Although Trump-era policies have been reversed, the likelihood of finding protection in the United States is lower than ever.
By: Jenny Manrique Peninsula 360 Press
After escaping the abuse and persecution that an active Mara 18 gang member subjected her to for months in her native El Salvador, Milagro won her asylum case in the United States last August, becoming one more immigrant victim of domestic violence.
She crossed the Mexican border in 2015 after escaping from her kidnapper, who repeatedly raped her and threatened to kill her family. My life was always in danger, I filed a complaint (in El Salvador) but my case was not resolved and they did not help me in any way," said Milagro during a press conference organized by Ethnic Media Serviceswhich looked at how immigrant victims of domestic violence struggle to find protection in the United States.
The woman, who agreed to share her story without publishing her last name, was about to get married when the gang member, obsessed with her, began harassing her via telephone, saying that he would have her "by hook or by crook".
From then on, the repeated rapes began, which included threats with weapons, burning with a clothes iron, and beatings all over her body. Her rapist even fractured her hands.
The last time he beat me for four hours, he wanted to kill me, he told me he was going to cut me into little pieces and leave my body half where my grandmother and half where my uncles and aunts live," she said. After Milagro escaped, the gang member kept looking for her in all the nooks and crannies of her city, so she decided to leave the country.
When I crossed (the border) I told them (immigration officials) that my life was in danger, that if I returned they were going to kill me, wherever I was he was looking for me? Thanks to God and to the lawyer I made it (the asylum), but it was a long struggle?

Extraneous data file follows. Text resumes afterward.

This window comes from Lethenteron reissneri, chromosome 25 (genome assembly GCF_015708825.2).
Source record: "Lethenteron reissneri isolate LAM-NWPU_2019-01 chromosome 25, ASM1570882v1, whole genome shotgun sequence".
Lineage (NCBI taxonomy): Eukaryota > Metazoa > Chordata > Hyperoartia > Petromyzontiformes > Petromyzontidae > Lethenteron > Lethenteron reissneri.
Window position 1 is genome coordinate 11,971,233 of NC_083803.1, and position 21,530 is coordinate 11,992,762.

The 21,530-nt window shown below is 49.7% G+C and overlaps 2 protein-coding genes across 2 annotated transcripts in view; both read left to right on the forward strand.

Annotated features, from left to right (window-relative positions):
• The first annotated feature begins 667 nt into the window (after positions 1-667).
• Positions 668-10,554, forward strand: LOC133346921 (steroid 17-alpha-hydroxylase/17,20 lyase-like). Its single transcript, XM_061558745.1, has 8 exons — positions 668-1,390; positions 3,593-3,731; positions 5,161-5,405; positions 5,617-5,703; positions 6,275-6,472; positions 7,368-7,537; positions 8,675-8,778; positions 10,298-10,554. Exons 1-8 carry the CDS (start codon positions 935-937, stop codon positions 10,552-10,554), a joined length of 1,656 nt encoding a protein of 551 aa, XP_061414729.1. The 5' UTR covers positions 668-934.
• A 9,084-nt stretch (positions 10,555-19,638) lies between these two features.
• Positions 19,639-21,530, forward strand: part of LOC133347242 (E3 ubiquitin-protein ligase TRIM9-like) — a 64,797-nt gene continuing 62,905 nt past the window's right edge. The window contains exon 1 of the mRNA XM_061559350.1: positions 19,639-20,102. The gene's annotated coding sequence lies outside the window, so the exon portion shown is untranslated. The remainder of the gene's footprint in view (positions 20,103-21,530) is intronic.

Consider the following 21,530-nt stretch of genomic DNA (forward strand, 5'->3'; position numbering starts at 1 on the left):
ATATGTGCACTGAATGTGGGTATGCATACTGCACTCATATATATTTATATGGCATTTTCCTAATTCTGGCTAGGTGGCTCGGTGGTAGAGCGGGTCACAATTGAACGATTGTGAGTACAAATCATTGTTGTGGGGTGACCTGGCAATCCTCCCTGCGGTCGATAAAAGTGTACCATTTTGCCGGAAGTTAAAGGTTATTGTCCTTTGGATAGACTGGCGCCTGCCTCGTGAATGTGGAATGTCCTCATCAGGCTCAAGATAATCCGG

Almost five years after filing her case (December 2016), she received the status and with it, the path to legal residency in the country. Today she is the mother of a girl and is pregnant with a boy, and although she is in a stable and healthy relationship she says that ?there is still that trauma that one cannot get rid of. It is like a big burn and a scar remains, even if you want to erase it, you can't?
The Refugee Act of 1980 allows individuals to apply for refugee status abroad or asylum status at the border or within the United States. They may be eligible if they demonstrate what is known as a "well-founded fear," that is, that the persecution is due to their race, religion, nationality, political opinion, or membership in a particular social group.
Marta Victoria Canossa, an immigration attorney with the Los Angeles-based firm Ortega, Canossa & Associates, who is handling Milagro's case, stressed that it is important for immigrant victims of domestic violence to file their case within the first year of entering the United States.
It is very difficult for an abused woman to go to a U.S. embassy and request asylum, even for those who already have family members here in the U.S. or who already have an application pending," she said. This lack of resources at the embassy level forces women to enter by filing their claim at the Mexican border. If they do not do so as soon as they cross, they have a year to do so?
Advocates have found the reports issued every year by the State Department on the situation of countries in Latin America, which highlight the problems faced by immigrant victims of domestic violence in finding help from their own governments, to be useful in supporting these cases.
VAWA and U Visaoptions for immigrant victims of domestic violence
Other women suffer domestic violence within the United States, and they have two options: they can file their case through the Violence Against Women Act (VAWA), which has been in effect since 1984, or apply for a U visa.